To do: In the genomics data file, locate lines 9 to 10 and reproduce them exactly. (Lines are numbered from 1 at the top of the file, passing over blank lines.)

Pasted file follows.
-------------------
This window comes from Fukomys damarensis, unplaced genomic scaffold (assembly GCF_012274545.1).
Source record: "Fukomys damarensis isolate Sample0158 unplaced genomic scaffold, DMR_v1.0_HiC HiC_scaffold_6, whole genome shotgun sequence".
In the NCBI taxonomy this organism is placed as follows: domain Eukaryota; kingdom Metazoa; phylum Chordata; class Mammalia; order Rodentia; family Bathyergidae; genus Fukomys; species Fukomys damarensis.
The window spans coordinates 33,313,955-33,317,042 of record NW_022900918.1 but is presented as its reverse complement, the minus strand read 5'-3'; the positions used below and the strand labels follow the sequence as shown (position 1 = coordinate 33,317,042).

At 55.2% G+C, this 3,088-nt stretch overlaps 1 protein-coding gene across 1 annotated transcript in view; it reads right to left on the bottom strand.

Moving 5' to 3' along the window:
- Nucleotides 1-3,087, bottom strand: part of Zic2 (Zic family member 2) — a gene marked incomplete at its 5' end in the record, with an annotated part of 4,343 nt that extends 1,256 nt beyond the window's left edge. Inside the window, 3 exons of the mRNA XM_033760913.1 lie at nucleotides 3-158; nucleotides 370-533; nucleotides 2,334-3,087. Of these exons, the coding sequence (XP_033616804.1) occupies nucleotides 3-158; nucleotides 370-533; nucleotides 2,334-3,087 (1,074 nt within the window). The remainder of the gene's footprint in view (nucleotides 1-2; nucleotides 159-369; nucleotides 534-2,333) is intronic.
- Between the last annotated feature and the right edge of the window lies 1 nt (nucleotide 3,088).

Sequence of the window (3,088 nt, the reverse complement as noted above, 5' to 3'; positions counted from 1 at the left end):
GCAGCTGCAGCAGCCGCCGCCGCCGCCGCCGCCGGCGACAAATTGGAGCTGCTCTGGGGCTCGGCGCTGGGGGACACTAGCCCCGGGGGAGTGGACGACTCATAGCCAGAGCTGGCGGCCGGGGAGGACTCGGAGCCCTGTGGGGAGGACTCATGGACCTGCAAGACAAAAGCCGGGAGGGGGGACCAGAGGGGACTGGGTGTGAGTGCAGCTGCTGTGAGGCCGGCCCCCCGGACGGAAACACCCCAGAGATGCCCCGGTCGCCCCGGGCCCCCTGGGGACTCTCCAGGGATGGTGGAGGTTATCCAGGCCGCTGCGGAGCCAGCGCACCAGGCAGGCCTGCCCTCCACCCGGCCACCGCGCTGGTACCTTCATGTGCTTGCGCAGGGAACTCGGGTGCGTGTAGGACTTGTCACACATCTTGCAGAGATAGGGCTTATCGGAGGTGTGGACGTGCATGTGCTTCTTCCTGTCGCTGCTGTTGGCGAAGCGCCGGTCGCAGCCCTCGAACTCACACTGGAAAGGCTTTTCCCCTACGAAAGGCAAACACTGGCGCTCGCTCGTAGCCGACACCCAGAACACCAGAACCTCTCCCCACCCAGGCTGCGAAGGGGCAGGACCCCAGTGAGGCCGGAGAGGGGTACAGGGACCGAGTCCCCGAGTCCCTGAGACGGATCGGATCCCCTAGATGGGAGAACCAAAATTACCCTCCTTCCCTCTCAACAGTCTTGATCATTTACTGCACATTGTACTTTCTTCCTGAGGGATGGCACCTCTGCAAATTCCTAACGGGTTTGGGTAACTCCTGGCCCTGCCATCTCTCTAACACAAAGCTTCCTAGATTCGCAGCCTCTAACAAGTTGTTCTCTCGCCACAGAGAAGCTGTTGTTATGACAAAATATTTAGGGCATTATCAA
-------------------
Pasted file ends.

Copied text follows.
Sequence of the window (3,088 nt, the reverse complement as noted above, 5' to 3'; positions counted from 1 at the left end):
GCAGCTGCAGCAGCCGCCGCCGCCGCCGCCGCCGGCGACAAATTGGAGCTGCTCTGGGGCTCGGCGCTGGGGGACACTAGCCCCGGGGGAGTGGACGACTCATAGCCAGAGCTGGCGGCCGGGGAGGACTCGGAGCCCTGTGGGGAGGACTCATGGACCTGCAAGACAAAAGCCGGGAGGGGGGACCAGAGGGGACTGGGTGTGAGTGCAGCTGCTGTGAGGCCGGCCCCCCGGACGGAAACACCCCAGAGATGCCCCGGTCGCCCCGGGCCCCCTGGGGACTCTCCAGGGATGGTGGAGGTTATCCAGGCCGCTGCGGAGCCAGCGCACCAGGCAGGCCTGCCCTCCACCCGGCCACCGCGCTGGTACCTTCATGTGCTTGCGCAGGGAACTCGGGTGCGTGTAGGACTTGTCACACATCTTGCAGAGATAGGGCTTATCGGAGGTGTGGACGTGCATGTGCTTCTTCCTGTCGCTGCTGTTGGCGAAGCGCCGGTCGCAGCCCTCGAACTCACACTGGAAAGGCTTTTCCCCTACGAAAGGCAAACACTGGCGCTCGCTCGTAGCCGACACCCAGAACACCAGAACCTCTCCCCACCCAGGCTGCGAAGGGGCAGGACCCCAGTGAGGCCGGAGAGGGGTACAGGGACCGAGTCCCCGAGTCCCTGAGACGGATCGGATCCCCTAGATGGGAGAACCAAAATTACCCTCCTTCCCTCTCAACAGTCTTGATCATTTACTGCACATTGTACTTTCTTCCTGAGGGATGGCACCTCTGCAAATTCCTAACGGGTTTGGGTAACTCCTGGCCCTGCCATCTCTCTAACACAAAGCTTCCTAGATTCGCAGCCTCTAACAAGTTGTTCTCTCGCCACAGAGAAGCTGTTGTTATGACAAAATATTTAGGGCATTATCAA